Question about 1994 Geo Tracker
I have recently replaced the TPS sensor and forgot to mark each wire. The TPS has 4 wires that run from the sensor to a 6 pin plastic connector. There 2 additional wires, a red and a yellow, that run from the 6 pin plastic connector (which is attached to the TP sensor) to somewhere behind the TBI and MAP sensor but I cannot tell where they actually connect to. My problem is that since I replaced the TPS sensor, my Tracker has been running poorly at low RPMs/slow speed. It runs alright at higher speeds/RPMs however. There is no "check engine" light or codes. I am not sure if there is a "polarity" problem or something along those lines. None go the wiring diagrams, or exploded views of the Throttle body, say anything about these 2 other wires. My repair manual only shows the wiring diagram for the 4 wires of the TPS. The exploded view shows the 6 pin connector attached to the top of the TP sensor but, again, says nothing about it. So, I need help in identifying the wires coming from/to the 6pin plastic connector (actually comes attached to a new TPS when you buy it), what they are and where they go and what they do. Both the RED and the YELLOW wires are taped together, naturally in black tape or plastic, and routed around the TBI.
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Posted on Jan 02, 2017
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Jul 23, 2017 | Cars & Trucks
Nov 23, 2011 | 1999 Chrysler 300M
Jun 17, 2011 | 1995 Cadillac DeVille
Fig. Fig. 3: Location of the MAP sensor-TBI system shown
Fig. Fig. 4: Probe the terminals of the MAP sensor to check for proper reference voltage
Fig. Fig. 5: Manifold Absolute Pressure (MAP) sensor wiring diagram
TPS TESTINGSee Figures 2, 3 and 4
Fig. Fig. 2: Using a DVOM, backprobe terminals A and B of the TPS sensor to check for proper reference voltage
Fig. Fig. 3: Using the DVOM, backprobe terminals C and B of the
TPS sensor, open and close the throttle and make sure the voltage
Fig. Fig. 4: Throttle Position Sensor (TPS) wiring diagram
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Manifold Absolute Pressure/Barometric Pressure Circuit Malfunction
The MAP (Manifold Absolute Pressure) sensor is part of the fuel management system. It reacts to changes in engine manifold pressure. The PCM (Powertrain Control Module) monitors the MAP sensor continually to properly run the engine. Changes in engine load require changes in the amount of fuel injected, and timing of the ignition system, etc. An engine under load has more manifold pressure(or less vacuum) than an engine that is coasting. As the load changes, the MAP sensor voltage signal to the PCM changes accordingly. To check the MAP sensor operation, though, the PCM watches other sensors to verify that the MAP sensor is working properly.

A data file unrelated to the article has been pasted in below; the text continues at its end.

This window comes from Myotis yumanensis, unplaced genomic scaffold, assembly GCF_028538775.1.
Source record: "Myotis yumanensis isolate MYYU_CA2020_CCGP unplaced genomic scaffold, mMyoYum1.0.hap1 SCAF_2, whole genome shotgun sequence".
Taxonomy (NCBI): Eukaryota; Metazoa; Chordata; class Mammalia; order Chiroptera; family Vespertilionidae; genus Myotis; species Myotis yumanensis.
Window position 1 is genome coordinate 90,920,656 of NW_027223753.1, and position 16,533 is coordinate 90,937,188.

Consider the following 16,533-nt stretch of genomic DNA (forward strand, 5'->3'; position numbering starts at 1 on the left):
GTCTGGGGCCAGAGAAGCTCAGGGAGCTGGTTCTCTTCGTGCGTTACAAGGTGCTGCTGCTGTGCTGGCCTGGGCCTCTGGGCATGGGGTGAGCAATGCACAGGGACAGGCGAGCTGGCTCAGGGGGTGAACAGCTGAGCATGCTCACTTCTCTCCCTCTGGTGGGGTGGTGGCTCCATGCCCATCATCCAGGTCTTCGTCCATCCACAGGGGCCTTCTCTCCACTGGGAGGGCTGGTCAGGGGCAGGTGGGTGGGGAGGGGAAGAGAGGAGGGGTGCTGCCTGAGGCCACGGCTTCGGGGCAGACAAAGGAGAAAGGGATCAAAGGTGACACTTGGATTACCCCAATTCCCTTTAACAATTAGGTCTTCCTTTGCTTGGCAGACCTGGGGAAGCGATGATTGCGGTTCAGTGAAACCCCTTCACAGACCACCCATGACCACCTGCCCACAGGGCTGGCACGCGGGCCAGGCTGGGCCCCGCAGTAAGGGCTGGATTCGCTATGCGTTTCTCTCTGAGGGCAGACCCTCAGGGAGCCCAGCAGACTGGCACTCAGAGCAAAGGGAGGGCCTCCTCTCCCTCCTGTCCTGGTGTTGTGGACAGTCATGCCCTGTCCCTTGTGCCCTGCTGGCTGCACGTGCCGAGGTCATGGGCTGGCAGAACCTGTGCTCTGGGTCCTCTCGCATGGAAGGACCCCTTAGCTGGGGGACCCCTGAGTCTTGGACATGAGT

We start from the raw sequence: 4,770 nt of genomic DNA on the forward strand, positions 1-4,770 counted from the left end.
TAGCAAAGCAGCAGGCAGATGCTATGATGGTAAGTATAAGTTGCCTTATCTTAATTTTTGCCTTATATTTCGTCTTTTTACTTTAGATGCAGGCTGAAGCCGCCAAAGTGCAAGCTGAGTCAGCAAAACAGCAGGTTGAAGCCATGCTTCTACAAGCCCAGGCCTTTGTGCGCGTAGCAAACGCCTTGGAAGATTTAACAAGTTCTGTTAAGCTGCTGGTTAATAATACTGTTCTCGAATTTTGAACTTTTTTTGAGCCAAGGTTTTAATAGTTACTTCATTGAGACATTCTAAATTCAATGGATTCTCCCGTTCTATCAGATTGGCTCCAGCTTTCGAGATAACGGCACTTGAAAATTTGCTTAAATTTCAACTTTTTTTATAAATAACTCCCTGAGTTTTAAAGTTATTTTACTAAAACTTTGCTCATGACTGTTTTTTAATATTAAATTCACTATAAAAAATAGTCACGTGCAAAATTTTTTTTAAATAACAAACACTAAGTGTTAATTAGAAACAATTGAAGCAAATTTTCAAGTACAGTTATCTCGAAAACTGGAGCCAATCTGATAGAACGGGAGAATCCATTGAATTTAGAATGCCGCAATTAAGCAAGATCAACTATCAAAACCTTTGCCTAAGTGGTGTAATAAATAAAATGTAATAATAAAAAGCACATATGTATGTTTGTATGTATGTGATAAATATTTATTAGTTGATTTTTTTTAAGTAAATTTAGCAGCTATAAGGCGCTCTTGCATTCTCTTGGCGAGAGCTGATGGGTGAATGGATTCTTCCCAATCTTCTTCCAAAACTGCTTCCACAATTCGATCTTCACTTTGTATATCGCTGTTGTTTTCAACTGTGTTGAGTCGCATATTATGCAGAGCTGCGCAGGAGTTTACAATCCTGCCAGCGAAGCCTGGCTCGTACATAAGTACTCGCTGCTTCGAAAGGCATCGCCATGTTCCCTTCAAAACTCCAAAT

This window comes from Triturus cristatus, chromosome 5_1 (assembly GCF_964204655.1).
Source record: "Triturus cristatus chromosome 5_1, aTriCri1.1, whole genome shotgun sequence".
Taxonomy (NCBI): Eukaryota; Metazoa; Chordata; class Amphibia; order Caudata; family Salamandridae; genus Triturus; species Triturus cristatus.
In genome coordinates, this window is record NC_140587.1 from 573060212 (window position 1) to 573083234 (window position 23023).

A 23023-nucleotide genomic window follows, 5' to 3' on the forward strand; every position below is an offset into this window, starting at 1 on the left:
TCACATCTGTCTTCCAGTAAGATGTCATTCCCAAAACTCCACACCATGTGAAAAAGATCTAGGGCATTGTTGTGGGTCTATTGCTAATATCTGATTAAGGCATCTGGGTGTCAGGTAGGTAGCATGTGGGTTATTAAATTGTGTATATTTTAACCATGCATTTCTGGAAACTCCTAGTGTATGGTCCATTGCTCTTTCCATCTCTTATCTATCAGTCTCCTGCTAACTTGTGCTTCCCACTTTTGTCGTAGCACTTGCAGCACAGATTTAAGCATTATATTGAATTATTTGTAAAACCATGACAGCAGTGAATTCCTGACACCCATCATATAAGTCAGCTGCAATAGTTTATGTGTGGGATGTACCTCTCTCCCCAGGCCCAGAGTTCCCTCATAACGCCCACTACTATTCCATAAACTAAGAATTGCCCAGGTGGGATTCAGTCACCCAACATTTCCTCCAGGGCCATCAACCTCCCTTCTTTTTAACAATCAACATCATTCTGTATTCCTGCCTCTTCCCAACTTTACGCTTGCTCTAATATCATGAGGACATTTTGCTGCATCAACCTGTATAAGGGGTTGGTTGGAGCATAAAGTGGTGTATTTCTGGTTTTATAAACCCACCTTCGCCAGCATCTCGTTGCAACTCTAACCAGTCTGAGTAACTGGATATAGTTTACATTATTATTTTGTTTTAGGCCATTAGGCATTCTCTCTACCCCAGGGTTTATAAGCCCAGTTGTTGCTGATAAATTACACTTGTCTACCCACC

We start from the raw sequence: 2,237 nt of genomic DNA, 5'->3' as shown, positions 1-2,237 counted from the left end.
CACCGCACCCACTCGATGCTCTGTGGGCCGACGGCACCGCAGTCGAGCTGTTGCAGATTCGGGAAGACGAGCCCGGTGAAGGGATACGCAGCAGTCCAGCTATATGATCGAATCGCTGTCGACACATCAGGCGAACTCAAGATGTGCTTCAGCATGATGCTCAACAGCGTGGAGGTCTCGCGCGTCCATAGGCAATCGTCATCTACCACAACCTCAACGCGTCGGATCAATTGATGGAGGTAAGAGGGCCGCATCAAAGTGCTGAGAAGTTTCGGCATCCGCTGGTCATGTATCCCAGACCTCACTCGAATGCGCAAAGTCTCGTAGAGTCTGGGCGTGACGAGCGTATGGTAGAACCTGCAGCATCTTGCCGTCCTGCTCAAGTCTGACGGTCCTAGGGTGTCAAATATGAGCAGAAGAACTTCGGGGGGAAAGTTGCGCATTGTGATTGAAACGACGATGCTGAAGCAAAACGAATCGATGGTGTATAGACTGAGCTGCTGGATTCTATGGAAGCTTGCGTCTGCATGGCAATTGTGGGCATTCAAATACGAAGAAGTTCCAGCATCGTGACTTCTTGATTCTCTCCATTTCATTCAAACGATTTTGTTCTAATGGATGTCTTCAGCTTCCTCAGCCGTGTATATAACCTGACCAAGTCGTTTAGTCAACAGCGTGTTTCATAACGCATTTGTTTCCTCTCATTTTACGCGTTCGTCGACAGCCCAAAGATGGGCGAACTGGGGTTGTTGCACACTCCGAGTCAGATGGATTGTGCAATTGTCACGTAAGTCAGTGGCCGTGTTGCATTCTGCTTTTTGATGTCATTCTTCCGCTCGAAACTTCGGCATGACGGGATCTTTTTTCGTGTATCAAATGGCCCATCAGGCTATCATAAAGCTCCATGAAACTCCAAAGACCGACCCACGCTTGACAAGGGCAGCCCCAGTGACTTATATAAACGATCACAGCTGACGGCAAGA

For example, the PCM compares the TPS (Throttle Position Sensor) signal to the MAP signal to verify the MAP signal isn't "sticking". If the PCM doesn't see a MAP sensor change immediately follow a change in the throttle pedal sensor, it knows there is a problem with the MAP sensor and sets P0105. Or, if the PCM notices that the TPS indicates the engine is under load, but the MAP signal indicates that the engine is "coasting" it, again, knows there is a problem with the MAP sensor or TPS and sets P0105.
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Symptoms of a P0105 check engine light code may include:
A P0105 DTC could be caused by:
Using a scanner or code reader, turn the ignition on and engine OFF; what does the MAP sensor voltage read? It should be about 4 Volts for sea level. If you are at a higher altitude, it should decrease about half a volt or so for each 1,000 ft. of altitude (this will vary from model to model) Or if you have a separate MAF (Mass air flow) sensor on your vehicle, they are usually equipped with a Barometric pressure reading. If so, the Baro reading should match the MAP reading (they both measure ambient air pressure). If they're roughly equal, then, check for Freeze Frame data of the MAP sensor (if available).
NOTE: Freeze Frame data is the PCM recording a fault when it happens. It captures the readings of the various PIDS (parameter identifiers)available to troubleshoot what happened. It's like a recording of the problem as it happened. At idle a typical MAP sensor Voltage reading should be about a volt, and at WOT (wide open throttle) it should approach 4.5 to 5 Volts. As for the TPS, at idle, the voltage reading is about 1 Volt or less. As the throttle is opened the reading will increase to 4.5 Volts at WOT. Do the two readings make sense? For example, if the TPS reading on Freeze Frame data shows 2.5 Volts (indicating partial throttle) does the MAP sensor indicate a reading that isn't at either extreme? Using the Freeze Frame data (if available) compare the MAP reading to the TPS when the problem occurred. This can help you identify what happened
If you have no access to Freeze Frame data then check if the MAP sensor voltage changes when you apply vacuum to it. You can do this by mouth or a vacuum pump. The voltage should increase as you apply vacuum. If the reading doesn't change as you apply vacuum, make sure there are no obstructions in the hose to the sensor. If the hose is clear, the MAP sensor is usually bad, but it doesn't rule out the following from causing the problem: Does the MAP sensor appear to be stuck at less than .5 Volts? Then:
NOTE: This code shouldn't set if the MAP is stuck at extremely low voltage, however, I'm adding it in because there's no way to know for certain for which vehicles a low voltage condition may set a P0105.
Does the MAP sensor appear to be stuck at full 4.5 voltage? Then:
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